Hospitals

How Aunt Bertha could help hospitals reduce readmissions

For many patients with complex conditions, the main problem is not medicines or even access to healthcare. It’s everything else: food, housing, transportation, money. One pilot project designed to help some of the most expensive patients in Camden, New Jersey, found that it was getting help to meet those basic needs that kept patients out […]

For many patients with complex conditions, the main problem is not medicines or even access to healthcare. It’s everything else: food, housing, transportation, money. One pilot project designed to help some of the most expensive patients in Camden, New Jersey, found that it was getting help to meet those basic needs that kept patients out of the hospital. They did need help with medication reconciliation, but they also needed a way to get to the doctor. Or help buying food. Or help applying for disability benefits.

Now that all hospitals are focused on reducing readmissions and making discharge care easier to families and patients to understand and implement, this approach could help all patients, not just the sickest and neediest. A startup in Austin is focused on making it easier to find these services. Aunt Bertha has a beautiful web site and a helpful database that makes it easy to get help with food, work, medical care and housing, among other things.

The team at Aunt Bertha is part of the Capital Factory accelerator in Austin. Co-founder Erine Gray pitched the company at Dell Tech Innovators Day earlier this year:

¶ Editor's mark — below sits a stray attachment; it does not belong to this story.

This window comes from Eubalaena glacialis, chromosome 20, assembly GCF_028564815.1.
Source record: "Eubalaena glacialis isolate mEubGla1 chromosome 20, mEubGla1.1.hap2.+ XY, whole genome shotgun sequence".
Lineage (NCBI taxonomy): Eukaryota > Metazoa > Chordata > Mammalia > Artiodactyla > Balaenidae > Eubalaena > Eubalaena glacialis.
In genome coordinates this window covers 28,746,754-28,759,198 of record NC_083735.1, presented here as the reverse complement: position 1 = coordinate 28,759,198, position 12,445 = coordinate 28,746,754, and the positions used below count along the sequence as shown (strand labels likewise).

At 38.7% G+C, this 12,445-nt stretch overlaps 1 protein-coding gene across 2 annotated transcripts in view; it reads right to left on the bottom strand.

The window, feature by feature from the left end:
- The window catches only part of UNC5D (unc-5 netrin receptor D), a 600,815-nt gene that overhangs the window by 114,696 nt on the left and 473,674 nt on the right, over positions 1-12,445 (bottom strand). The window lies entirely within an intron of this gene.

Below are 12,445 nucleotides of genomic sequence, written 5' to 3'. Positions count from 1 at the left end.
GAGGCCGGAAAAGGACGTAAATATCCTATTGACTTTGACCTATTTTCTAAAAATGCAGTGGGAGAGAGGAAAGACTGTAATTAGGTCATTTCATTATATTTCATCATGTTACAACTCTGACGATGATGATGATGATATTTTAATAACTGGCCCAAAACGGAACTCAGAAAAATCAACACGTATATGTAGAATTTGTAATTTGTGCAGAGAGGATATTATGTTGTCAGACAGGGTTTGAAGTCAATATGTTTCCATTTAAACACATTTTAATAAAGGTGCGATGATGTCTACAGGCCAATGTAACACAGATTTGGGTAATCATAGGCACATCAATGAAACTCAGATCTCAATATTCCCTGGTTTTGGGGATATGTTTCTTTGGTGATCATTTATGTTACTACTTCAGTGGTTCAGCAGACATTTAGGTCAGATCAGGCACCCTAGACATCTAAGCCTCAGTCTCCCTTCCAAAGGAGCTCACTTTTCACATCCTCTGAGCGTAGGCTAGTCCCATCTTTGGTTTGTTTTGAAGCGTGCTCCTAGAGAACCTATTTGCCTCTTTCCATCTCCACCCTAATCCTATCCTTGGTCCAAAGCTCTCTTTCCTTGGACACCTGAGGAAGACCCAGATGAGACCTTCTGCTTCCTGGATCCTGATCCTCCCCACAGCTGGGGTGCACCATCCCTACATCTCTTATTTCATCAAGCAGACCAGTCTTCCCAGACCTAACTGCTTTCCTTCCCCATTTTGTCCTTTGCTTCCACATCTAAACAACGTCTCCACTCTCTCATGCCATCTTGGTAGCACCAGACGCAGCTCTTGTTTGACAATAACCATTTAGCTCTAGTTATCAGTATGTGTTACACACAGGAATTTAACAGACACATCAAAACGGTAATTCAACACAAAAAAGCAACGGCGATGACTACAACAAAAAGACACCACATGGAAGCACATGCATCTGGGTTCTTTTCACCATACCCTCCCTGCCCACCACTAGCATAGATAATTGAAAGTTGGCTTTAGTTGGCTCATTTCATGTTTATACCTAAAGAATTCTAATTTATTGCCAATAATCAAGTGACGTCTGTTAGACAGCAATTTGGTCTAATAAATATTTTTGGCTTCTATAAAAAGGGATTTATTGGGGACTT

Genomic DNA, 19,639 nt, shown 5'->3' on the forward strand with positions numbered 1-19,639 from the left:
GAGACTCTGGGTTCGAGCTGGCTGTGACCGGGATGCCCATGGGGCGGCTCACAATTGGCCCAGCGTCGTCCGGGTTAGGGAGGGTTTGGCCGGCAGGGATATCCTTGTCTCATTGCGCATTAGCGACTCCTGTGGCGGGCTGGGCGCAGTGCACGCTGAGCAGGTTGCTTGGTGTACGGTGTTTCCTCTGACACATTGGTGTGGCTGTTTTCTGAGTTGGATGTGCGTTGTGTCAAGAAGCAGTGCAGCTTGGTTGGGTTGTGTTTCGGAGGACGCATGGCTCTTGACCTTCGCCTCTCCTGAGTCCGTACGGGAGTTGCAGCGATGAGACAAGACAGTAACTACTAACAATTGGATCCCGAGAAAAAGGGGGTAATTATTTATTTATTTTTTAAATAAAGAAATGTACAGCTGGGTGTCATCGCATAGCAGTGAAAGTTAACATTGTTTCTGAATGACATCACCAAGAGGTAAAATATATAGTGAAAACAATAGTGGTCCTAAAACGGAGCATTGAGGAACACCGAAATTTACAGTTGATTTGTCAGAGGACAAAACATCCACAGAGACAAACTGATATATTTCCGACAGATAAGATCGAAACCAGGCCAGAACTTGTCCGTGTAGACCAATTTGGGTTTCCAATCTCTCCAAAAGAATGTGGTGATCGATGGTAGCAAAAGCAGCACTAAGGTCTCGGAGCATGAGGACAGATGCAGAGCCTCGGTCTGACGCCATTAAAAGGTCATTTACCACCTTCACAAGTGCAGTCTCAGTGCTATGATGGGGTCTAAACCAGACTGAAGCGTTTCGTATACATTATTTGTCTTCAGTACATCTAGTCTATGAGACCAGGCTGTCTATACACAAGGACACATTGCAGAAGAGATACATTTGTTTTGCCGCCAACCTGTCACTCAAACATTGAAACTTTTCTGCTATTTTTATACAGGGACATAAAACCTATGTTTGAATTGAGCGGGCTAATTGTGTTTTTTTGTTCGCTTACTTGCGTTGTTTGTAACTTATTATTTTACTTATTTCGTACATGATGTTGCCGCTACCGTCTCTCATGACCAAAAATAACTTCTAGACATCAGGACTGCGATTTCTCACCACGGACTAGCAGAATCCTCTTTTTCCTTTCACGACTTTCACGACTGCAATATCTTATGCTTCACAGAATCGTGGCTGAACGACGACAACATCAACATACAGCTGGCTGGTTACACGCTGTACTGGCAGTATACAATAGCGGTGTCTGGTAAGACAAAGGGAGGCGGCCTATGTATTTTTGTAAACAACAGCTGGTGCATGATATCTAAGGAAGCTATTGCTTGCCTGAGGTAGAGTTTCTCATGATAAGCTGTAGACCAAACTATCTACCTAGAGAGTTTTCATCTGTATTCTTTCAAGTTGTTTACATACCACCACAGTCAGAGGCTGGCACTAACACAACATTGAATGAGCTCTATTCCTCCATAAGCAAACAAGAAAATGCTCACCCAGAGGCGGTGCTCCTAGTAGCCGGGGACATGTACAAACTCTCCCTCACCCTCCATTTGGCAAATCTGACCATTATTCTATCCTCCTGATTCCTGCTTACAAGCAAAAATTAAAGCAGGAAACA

He got inspired to create the company after he became his disabled mother’s guardian at the age of 26. He had to find services and help for her and he didn’t know where to go. Founded in September of 2010, Aunt Bertha has four full time employees, an intern and two contractors. More than 23,000 people have searched for services using Aunt Bertha.

The search function is strong and the site is well-organized. Part of the site helps people figure out if they qualify for the services.

Gray has said that one of his goals for this service was to put dignity back into the process of finding and using social services. This web-based, self-service model is much better than standing in line at a county building to wait to talk to a bureaucrat or digging through outdated web sites to find the right services.

Aunt Bertha started in Texas, so the database is the most comprehensive for services in that state. The team has expanded the listings to include a few surrounding states, but his service should be nationwide. This is the perfect opportunity for a hospital or health system to invest in a tech-centric, non-medical tool that could help patients. Aunt Bertha could be integrated into the discharge process in several ways.

Nurses or care coordinators could hand out a brochure as a patient was discharged. A link to the site and a short description could be added to e-mail communications with patients. Aunt Bertha could be added to the script for follow-up calls after discharge.